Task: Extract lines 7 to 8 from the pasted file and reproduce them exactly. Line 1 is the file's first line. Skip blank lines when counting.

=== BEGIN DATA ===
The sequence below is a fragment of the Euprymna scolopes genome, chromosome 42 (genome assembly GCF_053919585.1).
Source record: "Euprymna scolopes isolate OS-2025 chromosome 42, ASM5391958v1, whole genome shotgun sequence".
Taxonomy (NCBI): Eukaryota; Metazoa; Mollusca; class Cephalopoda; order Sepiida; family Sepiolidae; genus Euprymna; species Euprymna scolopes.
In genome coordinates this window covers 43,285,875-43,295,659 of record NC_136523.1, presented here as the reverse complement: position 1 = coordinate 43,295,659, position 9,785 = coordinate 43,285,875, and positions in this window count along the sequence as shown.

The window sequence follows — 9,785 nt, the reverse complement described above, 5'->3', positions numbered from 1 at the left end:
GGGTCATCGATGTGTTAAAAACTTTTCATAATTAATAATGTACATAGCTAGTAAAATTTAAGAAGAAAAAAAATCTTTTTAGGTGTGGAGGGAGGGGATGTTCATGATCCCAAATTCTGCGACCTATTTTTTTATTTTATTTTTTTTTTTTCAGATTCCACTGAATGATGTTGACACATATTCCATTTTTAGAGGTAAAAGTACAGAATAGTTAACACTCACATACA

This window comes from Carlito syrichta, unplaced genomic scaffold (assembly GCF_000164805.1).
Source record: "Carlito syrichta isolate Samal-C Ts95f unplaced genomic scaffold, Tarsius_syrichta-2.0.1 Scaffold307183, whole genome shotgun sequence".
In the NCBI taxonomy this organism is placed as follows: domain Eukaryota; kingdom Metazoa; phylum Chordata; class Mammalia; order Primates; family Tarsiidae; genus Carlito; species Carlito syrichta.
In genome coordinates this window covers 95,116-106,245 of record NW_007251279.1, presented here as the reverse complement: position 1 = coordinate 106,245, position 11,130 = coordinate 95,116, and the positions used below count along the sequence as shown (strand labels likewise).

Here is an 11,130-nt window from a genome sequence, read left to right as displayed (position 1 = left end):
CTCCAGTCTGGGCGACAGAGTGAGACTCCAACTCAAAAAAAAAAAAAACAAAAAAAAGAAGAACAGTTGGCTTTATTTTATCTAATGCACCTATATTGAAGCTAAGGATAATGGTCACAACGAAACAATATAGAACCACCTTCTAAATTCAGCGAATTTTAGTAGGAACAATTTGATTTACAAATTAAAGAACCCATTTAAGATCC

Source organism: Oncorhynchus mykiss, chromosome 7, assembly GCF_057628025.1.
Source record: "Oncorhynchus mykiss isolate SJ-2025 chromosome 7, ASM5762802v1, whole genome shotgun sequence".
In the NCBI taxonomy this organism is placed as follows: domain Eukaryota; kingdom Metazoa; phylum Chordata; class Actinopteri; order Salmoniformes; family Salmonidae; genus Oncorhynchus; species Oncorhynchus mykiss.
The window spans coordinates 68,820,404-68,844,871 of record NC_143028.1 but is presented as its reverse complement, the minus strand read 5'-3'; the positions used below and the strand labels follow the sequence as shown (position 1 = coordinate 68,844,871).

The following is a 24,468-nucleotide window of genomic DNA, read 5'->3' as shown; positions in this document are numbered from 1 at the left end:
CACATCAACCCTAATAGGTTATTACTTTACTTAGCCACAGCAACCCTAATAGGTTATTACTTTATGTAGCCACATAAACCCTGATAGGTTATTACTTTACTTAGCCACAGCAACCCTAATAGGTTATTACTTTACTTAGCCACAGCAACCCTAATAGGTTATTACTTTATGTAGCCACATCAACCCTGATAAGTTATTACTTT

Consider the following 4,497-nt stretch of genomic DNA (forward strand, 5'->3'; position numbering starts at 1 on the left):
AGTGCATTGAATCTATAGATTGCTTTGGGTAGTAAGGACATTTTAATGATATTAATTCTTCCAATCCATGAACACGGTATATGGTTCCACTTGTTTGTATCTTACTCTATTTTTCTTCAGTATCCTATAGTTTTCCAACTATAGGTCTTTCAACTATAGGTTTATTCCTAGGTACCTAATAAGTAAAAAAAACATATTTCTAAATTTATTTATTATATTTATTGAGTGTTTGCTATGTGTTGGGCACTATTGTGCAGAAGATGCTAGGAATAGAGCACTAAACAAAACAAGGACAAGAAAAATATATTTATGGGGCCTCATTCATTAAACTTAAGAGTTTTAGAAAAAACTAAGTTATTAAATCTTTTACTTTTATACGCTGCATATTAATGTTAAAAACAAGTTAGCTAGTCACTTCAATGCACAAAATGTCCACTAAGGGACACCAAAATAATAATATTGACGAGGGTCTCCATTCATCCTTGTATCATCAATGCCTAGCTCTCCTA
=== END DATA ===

This window comes from Carlito syrichta, unplaced genomic scaffold (assembly GCF_000164805.1).
Source record: "Carlito syrichta isolate Samal-C Ts95f unplaced genomic scaffold, Tarsius_syrichta-2.0.1 Scaffold307183, whole genome shotgun sequence".